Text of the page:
Still, I do think that, unlike in the Edgar Kennedy shorts, the in-laws can actually be kind of funny at times, notably during the dinner table scene in which Keaton changes the calendar on them, along with when they're trying to have their picture taken and the camera keeps falling. Joe Roberts is very expressive, which helps a lot. In addition, the chase is very energetic, though it should be noted that there are two different endings to this short, one that's shorter and ends with Keaton on the train and another that's longer and features Keaton being chased by policemen. I do prefer the shorter one, considering that it's a bit more conclusive and the other one feels like it drags on a bit, but neither one can save this from being my least favorite. It's not bad, though, and I'd still rather watch it over some of the early Arbuckle shorts.

    6 out of 10

    Also, regarding the Three Stooges gags, I remember during the dinner table sequence, they used a gag involving sugar in coffee and bending a spoon, both of which turned up in my favorite Three Stooges short, THREE DARK HORSES.

    Offline Big Chief Apumtagribonitz

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    Re: My Wife's Relations (1922) - Buster Keaton
    « Reply #4 on: August 10, 2017, 10:25:18 AM »
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  • Pretty darned broad, but like the equally broad Arbuckles, the stunt work and acrobatics are astounding.  Nobody but nobody fell like Buster.  What the hell is that beer foam made of?

    Offline metaldams

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    Re: My Wife's Relations (1922) - Buster Keaton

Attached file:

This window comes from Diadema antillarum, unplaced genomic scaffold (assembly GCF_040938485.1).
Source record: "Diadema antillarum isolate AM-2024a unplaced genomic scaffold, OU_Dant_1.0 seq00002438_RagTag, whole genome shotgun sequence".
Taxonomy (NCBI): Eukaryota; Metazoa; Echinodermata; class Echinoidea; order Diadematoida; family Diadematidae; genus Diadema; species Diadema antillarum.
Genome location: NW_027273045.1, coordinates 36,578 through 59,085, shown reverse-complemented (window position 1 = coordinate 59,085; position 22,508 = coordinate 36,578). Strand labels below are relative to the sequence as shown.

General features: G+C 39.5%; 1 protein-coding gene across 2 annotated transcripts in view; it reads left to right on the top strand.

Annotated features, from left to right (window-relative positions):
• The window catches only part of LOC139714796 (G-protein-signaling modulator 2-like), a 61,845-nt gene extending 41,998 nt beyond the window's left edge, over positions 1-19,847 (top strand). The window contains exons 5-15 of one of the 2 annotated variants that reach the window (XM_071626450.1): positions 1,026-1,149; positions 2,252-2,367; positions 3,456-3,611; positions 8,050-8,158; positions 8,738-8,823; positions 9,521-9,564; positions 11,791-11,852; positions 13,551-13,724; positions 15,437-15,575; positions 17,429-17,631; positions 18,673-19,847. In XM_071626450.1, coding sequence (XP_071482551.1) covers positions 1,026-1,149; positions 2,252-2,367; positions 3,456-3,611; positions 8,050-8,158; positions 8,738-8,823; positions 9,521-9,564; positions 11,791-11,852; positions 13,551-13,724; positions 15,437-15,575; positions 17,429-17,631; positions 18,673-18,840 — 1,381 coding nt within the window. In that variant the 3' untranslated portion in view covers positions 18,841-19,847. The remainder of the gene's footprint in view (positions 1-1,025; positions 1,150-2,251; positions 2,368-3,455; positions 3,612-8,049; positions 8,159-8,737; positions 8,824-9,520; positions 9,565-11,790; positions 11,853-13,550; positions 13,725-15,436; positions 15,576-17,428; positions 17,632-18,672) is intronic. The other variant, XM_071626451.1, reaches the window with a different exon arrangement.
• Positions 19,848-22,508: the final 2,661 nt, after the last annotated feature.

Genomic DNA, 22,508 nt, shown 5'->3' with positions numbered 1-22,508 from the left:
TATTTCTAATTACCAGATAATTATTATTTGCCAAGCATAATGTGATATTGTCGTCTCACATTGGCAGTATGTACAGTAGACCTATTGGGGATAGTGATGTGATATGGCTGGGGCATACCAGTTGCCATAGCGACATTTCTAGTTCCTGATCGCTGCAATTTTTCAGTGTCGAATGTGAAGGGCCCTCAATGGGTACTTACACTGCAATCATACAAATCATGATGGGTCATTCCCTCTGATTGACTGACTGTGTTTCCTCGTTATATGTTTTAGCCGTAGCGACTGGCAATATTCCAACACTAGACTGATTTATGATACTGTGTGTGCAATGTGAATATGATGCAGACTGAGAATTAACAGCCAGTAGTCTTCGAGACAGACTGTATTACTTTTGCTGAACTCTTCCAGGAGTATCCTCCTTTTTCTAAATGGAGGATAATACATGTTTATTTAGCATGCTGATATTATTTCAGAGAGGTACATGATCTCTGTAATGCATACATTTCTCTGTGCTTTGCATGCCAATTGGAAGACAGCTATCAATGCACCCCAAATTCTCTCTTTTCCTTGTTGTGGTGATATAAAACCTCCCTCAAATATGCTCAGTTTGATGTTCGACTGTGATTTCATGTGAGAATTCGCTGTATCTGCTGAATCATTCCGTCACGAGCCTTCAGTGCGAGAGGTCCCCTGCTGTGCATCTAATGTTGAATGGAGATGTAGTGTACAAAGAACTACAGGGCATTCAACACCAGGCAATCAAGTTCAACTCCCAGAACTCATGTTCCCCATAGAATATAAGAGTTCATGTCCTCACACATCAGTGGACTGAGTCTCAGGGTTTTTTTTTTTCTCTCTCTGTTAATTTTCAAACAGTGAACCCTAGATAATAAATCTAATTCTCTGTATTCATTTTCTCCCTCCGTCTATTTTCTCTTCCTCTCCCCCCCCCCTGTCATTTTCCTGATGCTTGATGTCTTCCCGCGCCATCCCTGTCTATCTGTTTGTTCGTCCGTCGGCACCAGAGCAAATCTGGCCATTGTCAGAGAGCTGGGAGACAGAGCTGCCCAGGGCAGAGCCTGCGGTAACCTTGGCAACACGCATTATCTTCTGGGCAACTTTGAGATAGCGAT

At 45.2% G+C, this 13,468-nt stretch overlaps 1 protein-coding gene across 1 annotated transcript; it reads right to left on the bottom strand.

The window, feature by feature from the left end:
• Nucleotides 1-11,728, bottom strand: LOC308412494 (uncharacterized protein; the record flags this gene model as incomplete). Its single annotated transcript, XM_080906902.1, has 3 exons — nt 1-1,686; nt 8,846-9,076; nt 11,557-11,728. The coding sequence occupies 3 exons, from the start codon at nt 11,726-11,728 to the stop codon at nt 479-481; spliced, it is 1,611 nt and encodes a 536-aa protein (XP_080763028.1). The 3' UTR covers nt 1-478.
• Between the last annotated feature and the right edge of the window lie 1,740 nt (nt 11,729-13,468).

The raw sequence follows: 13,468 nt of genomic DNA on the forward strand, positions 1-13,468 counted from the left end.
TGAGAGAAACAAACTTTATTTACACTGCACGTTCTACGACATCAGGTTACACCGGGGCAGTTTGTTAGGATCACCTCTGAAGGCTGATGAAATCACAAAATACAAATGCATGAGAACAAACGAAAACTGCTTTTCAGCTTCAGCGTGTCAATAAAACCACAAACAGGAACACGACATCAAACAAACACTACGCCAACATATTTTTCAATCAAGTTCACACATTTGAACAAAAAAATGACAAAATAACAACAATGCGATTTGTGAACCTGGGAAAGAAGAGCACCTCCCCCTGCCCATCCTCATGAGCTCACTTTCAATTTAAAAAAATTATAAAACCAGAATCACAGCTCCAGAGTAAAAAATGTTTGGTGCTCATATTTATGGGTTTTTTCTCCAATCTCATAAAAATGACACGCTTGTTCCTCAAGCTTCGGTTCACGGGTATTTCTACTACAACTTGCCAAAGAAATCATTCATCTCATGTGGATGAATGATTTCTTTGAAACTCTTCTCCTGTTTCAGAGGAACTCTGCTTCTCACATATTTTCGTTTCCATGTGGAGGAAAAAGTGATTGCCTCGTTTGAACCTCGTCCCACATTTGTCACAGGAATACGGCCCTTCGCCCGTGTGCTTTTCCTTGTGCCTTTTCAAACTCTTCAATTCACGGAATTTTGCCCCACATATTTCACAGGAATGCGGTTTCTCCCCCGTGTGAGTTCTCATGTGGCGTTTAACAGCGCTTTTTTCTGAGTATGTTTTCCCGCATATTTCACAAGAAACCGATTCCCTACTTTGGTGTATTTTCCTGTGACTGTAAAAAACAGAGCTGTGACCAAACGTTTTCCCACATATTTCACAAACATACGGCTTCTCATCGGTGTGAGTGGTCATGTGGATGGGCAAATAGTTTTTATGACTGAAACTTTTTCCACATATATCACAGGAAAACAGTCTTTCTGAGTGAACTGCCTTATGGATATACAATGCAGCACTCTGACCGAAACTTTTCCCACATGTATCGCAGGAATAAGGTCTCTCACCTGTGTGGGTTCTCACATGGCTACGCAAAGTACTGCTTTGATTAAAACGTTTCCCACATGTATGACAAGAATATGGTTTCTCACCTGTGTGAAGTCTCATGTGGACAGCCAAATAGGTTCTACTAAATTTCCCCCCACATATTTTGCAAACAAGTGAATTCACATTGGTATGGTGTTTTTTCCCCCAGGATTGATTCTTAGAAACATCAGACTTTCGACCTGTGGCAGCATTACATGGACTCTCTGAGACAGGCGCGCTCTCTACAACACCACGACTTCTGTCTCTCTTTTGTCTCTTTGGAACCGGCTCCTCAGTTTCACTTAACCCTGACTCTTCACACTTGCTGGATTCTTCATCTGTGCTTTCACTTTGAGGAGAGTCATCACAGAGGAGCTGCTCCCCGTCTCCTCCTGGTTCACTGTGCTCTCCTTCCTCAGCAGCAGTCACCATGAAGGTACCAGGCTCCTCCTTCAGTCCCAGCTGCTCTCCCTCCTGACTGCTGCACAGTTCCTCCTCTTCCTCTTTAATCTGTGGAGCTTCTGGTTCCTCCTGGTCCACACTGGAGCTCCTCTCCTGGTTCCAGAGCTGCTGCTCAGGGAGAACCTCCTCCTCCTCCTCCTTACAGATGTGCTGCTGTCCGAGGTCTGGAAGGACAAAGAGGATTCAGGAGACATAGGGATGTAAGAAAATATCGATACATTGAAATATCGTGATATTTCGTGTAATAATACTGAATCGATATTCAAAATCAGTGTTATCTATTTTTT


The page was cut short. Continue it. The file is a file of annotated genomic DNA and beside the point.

« Reply #5 on: August 13, 2017, 06:06:38 PM »
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  •       Probably the weakest Keaton silent short, and in a sense that's a compliment, because for an average comedian, this would be an above average, if not classic film.  For Keaton, it's fine entertainment, but hardly the genius we've come to expect from the guy.  It's basically a crazy in law comedy, the kind of thing done by a million comedians, and yeah, like Umbrella Sam mentioned, Edgar Kennedy being a good example.  You get stuff like the in-laws being quicker to grab the food at dinner, a bed that falls down, confusion over Keaton inheriting money, it all just seems like this stuff belongs on planet Earth while Keaton's great stuff is from another planet where only he lives.

          Still, some nice stuff.  The putting too much yeast in the beer, a gag I know I've seen somewhere else but can't quite remember where  [pie] is a wonderful sight gag when all those suds come out of the door.  I echo Big Chief's question on wondering what the heck it was all made out of.  I also have always had a soft spot for the meat on Friday gag, being because I was raised a Catholic and had an ex girlfriend who was raised in an even stricter Catholic family, an also shares the same name as the character in this short.  No similarity in looks, though. As a tribute to Keaton, when he gets found out the inheritance is not his and the family is eyeing him, the shot of just his face is marvelous.  He is still fairly stone faced, hardly overacting, yet still somehow manages to convey fear.  Keaton was a wonderful actor and that shot is a great example.

          As for the end, yes, I know the sudden end when he runs away and gets on the train makes more sense plot wise.  After all, why would a cop suddenly be chasing Keaton?  Personally, I don't care.  The ending where the cop gets involved adds more to the chase and has that wonderful gag of Keaton going down each awning like he's slowly tearing a napkin.  It's the best sight gag in this short, something this film needed and I'm glad the footage exists.

    8/10

    Offline metaldams

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    Re: My Wife's Relations (1922) - Buster Keaton
    « Reply #6 on: August 21, 2017, 09:08:42 PM »
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  • Pouring coffee in a bowl of sugar when a few lumps of sugar won't do.  Bending the spoon to prevent it gouging the eye - also done in EVERYTHING'S ROSIE (1931) in addition to MY WIFE'S RELATIONS and THREE DARK HORSES. A solo film from Robert Woolsey of Wheeler and Woolsey fame, and directed by, you guessed it, Clyde Bruckman.  Watching it now for the first time as I type this.